I have been crazily dressmaking inspired by Me Made May 13. Moderation is a hard thing for me; it's all or nothing and although I constantly try to amend this it doesn't seem to happen. Prepare yourself for a rather picture heavy post. I have been making a lot of tops because tops and skirts is what I wear when I am not at work. (work is jeans and work t shirt so I never wear jeans out of work). This post is knit tops and another post will follow with other clothing .
This T shirt is a free download from Kristin of Skirt as top. It comes in one size which is small (around 10-12 UK sizing. I made it a little narrower on the sides and added a self drafted pocket. I also shortened the pattern all round by 1" as I am quite short in the body.
It makes a lovely T, lightly fitted at the top and loose at the hip with a dip hem lower at the back. As the sleeves are part of the front/back it is very economical on fabric which made it perfect for the Nani Iro knit (this print is gone at Eternal Maker and Village Haberdashery) which is only 80cm wide. This Nani Iro knit is double layered, a bit like double layer gauze, and is very soft. Eternal Maker sell the same Nani Iro knit in a different print/colours here.
I will definitely make more of these! Kristin has included all the making instructions on her blog and it can be made on a standard sewing machine.
I mentioned Meg McElwee's Craftsty knit class before- it is a great class. Cotton jersey is the easiest knit to work with, especially if it is 100% cotton as the stretch is easy to control and the fabric behaves itself when pressing/cutting etc. Viscose jersey (like the floral jersey top in this post) is much harder and slips and slides more. This is organic cotton jersey from Eternal Maker and I managed to squeeze a long sleeved and a short sleeved T out of 1 1/2 metres.
This is size XS and fits really well. I gained a lot of confidence working with knits from Meg's class and it comes with a stack of knit patterns which made it an economical buy. I wear long sleeve knit tops like this all through the year so this is a great basic.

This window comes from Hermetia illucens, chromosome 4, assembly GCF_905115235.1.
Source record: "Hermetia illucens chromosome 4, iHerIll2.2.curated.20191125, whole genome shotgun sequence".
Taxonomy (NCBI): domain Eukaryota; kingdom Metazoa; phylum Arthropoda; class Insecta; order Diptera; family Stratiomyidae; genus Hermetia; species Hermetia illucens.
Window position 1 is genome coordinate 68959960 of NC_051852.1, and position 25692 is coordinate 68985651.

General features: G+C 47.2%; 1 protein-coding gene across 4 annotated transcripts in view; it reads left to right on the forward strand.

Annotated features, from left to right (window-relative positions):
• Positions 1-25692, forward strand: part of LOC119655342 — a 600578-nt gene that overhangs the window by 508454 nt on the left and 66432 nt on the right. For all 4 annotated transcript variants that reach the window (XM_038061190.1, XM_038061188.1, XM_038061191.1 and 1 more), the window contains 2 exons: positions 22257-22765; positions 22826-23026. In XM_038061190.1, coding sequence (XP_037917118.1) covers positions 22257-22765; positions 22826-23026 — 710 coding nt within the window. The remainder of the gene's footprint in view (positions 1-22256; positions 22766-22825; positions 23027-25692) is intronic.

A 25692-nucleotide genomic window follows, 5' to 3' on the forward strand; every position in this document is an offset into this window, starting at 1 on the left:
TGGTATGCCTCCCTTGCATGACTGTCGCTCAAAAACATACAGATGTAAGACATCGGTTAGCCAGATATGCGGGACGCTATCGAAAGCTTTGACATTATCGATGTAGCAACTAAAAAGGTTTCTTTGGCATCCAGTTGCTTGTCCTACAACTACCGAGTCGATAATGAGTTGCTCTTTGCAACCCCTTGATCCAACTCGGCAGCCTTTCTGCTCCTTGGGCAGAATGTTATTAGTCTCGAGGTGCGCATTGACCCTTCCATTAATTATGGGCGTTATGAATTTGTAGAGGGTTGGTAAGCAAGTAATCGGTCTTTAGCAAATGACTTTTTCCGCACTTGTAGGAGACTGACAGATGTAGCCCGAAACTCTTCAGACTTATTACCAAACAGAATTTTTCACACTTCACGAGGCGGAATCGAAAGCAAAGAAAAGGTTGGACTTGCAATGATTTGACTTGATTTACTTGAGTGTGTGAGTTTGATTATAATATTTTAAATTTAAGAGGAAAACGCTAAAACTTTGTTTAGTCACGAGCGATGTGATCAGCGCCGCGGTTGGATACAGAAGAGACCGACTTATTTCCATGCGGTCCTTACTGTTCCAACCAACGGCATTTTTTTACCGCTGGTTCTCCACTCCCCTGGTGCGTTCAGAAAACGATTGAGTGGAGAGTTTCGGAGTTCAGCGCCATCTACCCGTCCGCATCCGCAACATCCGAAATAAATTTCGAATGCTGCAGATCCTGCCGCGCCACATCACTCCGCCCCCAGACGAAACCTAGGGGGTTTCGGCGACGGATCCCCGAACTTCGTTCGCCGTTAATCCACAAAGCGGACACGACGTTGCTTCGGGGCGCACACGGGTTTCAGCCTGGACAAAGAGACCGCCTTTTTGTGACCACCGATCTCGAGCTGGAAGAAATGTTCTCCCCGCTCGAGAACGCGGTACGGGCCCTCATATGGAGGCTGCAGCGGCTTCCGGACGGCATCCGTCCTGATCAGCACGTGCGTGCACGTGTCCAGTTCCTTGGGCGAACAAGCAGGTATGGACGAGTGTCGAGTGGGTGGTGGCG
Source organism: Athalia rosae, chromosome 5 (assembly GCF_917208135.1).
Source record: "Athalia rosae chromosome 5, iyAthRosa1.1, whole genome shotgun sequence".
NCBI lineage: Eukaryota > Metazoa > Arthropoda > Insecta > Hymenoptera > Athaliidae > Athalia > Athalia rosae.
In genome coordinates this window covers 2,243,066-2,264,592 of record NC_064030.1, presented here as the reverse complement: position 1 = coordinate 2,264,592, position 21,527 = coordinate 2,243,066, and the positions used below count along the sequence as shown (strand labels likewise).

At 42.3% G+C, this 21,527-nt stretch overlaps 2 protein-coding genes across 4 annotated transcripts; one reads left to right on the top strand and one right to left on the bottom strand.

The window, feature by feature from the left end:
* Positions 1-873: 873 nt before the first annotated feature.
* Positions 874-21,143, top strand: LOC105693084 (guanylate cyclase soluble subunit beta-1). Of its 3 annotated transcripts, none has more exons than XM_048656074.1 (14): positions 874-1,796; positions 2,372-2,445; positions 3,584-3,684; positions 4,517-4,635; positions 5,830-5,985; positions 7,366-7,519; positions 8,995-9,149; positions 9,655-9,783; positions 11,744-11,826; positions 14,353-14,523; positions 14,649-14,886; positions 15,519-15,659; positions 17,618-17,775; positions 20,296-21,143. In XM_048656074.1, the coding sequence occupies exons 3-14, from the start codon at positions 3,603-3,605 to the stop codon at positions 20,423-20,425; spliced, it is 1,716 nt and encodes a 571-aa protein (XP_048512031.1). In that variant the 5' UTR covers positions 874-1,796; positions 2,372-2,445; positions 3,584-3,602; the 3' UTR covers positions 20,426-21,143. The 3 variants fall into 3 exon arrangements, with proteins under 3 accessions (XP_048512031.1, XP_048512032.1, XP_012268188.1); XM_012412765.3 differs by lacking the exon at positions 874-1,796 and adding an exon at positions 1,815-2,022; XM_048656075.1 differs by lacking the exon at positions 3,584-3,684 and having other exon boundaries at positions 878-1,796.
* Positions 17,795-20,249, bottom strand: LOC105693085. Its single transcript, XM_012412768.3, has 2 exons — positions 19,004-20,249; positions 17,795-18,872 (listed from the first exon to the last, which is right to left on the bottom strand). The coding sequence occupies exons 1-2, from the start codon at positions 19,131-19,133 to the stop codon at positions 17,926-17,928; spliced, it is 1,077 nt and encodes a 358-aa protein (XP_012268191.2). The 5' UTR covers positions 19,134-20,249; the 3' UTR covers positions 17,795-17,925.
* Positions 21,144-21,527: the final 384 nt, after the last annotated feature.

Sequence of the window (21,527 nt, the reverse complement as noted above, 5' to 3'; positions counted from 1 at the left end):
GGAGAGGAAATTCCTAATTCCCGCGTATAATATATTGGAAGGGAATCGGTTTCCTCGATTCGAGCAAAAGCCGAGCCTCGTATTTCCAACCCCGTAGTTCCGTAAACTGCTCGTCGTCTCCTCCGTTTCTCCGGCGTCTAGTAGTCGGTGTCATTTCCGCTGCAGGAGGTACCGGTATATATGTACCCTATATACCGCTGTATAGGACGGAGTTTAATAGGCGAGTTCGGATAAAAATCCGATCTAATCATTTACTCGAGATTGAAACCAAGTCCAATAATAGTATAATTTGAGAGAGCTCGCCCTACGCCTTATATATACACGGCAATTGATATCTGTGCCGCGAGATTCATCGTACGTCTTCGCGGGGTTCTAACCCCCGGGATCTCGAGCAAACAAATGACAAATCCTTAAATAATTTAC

This is the shorter T that I squeezed out of the left over jersey.
Megan Nielsen Briar pattern, in XS. I went for the short style and cut straight across the front and left the back as the pattern with the dip hem. Fit is just right, no alternations. I underestimated this pattern. I thought it was going to look like an 80s crop top but actually this ends up at the perfect length for the large collection of A line higher waisted skirts that I am currently creating. Again, I see this as a wardrobe staple. The hardest areas for me to fit are armscye/armhole and bust. With knits, bust is not really something I have to think about (relief) and the shoulder line/armhole is perfect for me on this.
Having seen all the different versions all over different blogs I know it will work with lots of variation lengthened/long sleeves etc. Maybe even as a cardigan or a woven? I think it's worth a try- I love this one a lot! I can't wait to make a version in the new Elk Grove knits! And the best thing about making it in this length is that it hardly takes any fabric.
I have found all the dress making highly therapeutic. You have to look at yourself objectively when you make your own clothes, accept the lumps, (lack of lady lumps in my case) bumps, short bits, long bits and work with and around them. I have had issues in the past, eating disorders in my very stressful early 20s, thankfully long behind me but body image is a toughie. Making my own clothes helps. They have to fit so sizing goes out of the window- one style like a dress might involve 3 different sizes at the bust waist and hip. You also have to be prepared for a little failure- getting it right first time is the exception and sometimes you need to accept that you get it wrong. Wrong fabric, wrong style, being swayed by what looks good on others but will never work on you- I've done them all and I still do it despite over 25 years of making my own clothes.
My most recent failure was a Tova- not the style but the fabric choice. Too busy, too small a print, too much going on. At the moment it hangs in the sewing room so I can ponder it, and as a little reminder that not every fabric you love will make great clothing! Reuse, recycle, I am guessing this will chop and end up in a quilt.